“… It feels like they [houses] were just thrown up, to be honest, with cheap materials.” she says. “The walls are very thin. It is fine between our house and the neighbours but the inside walls are different. There is a lot of creaking and you don’t expect that with a new house. The garage roof was leaking too. That was fixed but it is leaking again now.
It would be nice to have a town centre,” she says. “They keep saying we’ll have one but we haven’t yet. This Co-op can’t really cope with the number of people. We like it here overall. The school facilities are very good and there are a lot of young families. We don’t have any plans to move and will stay for the foreseeable future.
“On the downside the trains are crowded and often don’t turn up at all. But they’ve just put more buses on and they are every 20 minutes to Exeter.”
The third person said:
“… The shop should be more affordable. Overall it is enjoyable but there is not enough to do for the teenagers. I have a teenage son and I don’t think there is anything here for him to do. Some of them hang around the shop and benches in the evening.
“The primary school is lovely but we have problems with communication with the college.”
Then comes journalism at its BEST! What makes Cranbrook so good?
“The constant supply of new housing is clearly a selling point for Cranbrook. Young families in particular are attracted to homes built for modern-living, with fitted kitchens, double-glazing, reliable boilers and infrastructure, patio-doors to the garden, little or no upkeep worries.”
Er, sorry guys, Cranbrook Town Council just took on estate rent charges from developers for the whole town and council tax bills rose to cover them!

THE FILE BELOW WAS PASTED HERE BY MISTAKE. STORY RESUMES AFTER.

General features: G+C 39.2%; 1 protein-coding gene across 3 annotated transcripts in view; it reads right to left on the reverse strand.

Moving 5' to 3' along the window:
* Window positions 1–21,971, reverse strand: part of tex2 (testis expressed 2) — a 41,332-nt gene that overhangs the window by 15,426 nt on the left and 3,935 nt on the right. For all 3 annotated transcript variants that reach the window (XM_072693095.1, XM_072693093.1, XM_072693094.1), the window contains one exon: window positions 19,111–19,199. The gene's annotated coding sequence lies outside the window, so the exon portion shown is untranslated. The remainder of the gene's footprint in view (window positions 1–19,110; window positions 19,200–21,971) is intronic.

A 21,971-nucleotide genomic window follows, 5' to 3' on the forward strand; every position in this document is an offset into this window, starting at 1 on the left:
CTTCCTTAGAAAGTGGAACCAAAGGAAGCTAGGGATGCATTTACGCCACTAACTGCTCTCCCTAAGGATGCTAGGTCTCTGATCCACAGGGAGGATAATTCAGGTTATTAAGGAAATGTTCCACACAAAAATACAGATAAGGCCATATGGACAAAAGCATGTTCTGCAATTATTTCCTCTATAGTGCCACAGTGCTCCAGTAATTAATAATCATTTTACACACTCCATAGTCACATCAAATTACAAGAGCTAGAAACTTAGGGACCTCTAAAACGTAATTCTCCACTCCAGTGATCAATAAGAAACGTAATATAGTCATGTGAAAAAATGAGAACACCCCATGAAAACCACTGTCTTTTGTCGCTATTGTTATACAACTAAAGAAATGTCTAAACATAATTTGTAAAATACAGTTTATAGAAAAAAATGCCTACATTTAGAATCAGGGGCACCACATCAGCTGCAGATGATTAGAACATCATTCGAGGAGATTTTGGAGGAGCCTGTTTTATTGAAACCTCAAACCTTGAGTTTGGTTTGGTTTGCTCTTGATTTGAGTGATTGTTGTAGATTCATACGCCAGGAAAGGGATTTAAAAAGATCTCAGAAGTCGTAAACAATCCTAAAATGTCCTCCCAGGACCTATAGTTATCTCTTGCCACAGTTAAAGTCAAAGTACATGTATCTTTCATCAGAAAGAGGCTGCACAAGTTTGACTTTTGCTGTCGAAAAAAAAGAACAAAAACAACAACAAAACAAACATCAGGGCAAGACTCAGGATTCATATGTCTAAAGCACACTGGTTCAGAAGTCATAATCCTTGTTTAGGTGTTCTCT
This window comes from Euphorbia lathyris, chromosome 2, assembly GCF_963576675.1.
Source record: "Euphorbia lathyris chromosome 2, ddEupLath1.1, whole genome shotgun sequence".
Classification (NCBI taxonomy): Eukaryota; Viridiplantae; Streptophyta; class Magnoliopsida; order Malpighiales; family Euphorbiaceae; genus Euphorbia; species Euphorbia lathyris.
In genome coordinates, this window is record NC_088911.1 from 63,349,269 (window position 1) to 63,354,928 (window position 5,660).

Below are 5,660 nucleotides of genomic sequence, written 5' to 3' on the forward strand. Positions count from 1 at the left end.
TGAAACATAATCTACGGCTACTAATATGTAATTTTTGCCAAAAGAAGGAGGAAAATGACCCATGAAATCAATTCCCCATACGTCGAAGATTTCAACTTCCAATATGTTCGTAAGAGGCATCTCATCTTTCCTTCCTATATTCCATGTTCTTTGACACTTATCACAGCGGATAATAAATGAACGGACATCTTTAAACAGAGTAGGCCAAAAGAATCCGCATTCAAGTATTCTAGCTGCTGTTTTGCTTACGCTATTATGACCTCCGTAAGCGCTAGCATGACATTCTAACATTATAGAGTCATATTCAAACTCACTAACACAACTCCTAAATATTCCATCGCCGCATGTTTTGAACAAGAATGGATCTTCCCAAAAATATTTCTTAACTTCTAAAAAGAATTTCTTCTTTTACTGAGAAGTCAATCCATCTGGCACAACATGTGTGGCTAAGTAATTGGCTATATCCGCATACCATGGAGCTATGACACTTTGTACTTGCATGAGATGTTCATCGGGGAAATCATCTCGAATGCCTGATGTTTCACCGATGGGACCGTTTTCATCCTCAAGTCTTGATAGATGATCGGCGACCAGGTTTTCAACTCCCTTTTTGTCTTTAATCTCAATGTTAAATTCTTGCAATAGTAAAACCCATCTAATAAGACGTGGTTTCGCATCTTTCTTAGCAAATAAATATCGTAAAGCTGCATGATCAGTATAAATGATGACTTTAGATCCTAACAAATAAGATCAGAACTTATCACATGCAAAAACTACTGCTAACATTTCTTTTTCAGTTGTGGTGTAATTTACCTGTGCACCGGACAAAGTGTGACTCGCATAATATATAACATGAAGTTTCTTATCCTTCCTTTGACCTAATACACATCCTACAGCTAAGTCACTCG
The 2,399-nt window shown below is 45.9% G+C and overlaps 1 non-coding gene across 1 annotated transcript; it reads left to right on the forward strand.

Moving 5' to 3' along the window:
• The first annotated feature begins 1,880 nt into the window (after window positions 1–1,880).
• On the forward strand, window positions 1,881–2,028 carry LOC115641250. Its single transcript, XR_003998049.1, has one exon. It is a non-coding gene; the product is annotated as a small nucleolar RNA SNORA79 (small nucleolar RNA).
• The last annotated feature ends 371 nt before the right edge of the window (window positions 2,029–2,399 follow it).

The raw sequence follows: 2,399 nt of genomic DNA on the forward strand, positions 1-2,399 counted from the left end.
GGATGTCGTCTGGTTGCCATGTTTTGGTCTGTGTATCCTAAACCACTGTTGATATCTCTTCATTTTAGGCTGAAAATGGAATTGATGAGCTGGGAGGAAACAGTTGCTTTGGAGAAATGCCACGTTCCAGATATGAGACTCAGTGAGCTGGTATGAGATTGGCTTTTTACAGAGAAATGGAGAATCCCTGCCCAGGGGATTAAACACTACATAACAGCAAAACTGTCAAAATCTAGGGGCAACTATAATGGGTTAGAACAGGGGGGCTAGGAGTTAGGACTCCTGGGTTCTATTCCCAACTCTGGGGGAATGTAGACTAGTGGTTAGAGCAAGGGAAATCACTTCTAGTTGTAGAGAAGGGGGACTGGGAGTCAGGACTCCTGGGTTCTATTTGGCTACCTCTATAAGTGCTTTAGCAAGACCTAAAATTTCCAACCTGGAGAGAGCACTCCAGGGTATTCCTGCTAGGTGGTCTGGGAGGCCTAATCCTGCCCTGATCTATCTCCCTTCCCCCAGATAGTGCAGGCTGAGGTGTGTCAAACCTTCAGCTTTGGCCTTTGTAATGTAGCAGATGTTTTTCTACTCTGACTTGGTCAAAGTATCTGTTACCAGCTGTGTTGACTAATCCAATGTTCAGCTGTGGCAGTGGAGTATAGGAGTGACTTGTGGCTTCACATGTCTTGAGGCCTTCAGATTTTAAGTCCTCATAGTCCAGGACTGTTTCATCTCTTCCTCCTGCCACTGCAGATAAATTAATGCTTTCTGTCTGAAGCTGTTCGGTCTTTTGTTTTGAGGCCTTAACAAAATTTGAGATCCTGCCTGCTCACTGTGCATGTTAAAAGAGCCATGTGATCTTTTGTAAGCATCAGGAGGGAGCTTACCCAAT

The journalist goes on, foot in mouth:
“As of 2019 Cranbrook – a start-from-scratch development – is a market town without a market and a population to shop ratio of 1:5,000.”
THEN you come to the comments! Suffice to say, most are NOT complimentary, and some are VERY rude!
Better luck next time!
East Devon Alliance only group submitting evidence to Parliament on Devon’s regional growth – our LEP just added its name to Cornwall’s evidence – for Cornwall and Plymouth!
East Devon Alliance submitted evidence to Treasury inquiry into regional growth: this wax pertinent, spwell-reasoned evidence. It was the ONLY submission solely on behalf of Devon:
Cornwall and Cornwall and Isles of Scilly evidence (to which our Devon and Somerset LEP added its name only to a generic one-page “Joint Statement” covering letter) was skewed (as it should be) ONLY towards Cornwall and the Isles of Scilly and Plymouth – concentrating on them being in the same EU region (NUTS2), and therefore not concerning itself with any other part of Devon:
Our LEP simply duplicated the generic one-page covering letter in the above Cornwall submission as its only contribution for itself:
“… The analysis shows that it will take almost a full parliament to reverse austerity in real terms (just taking into account inflation). Taking into account inflation and population growth means a full reversal will take 6 years. And to fully reverse the impacts of austerity as a percentage of GDP will take 11 years. …”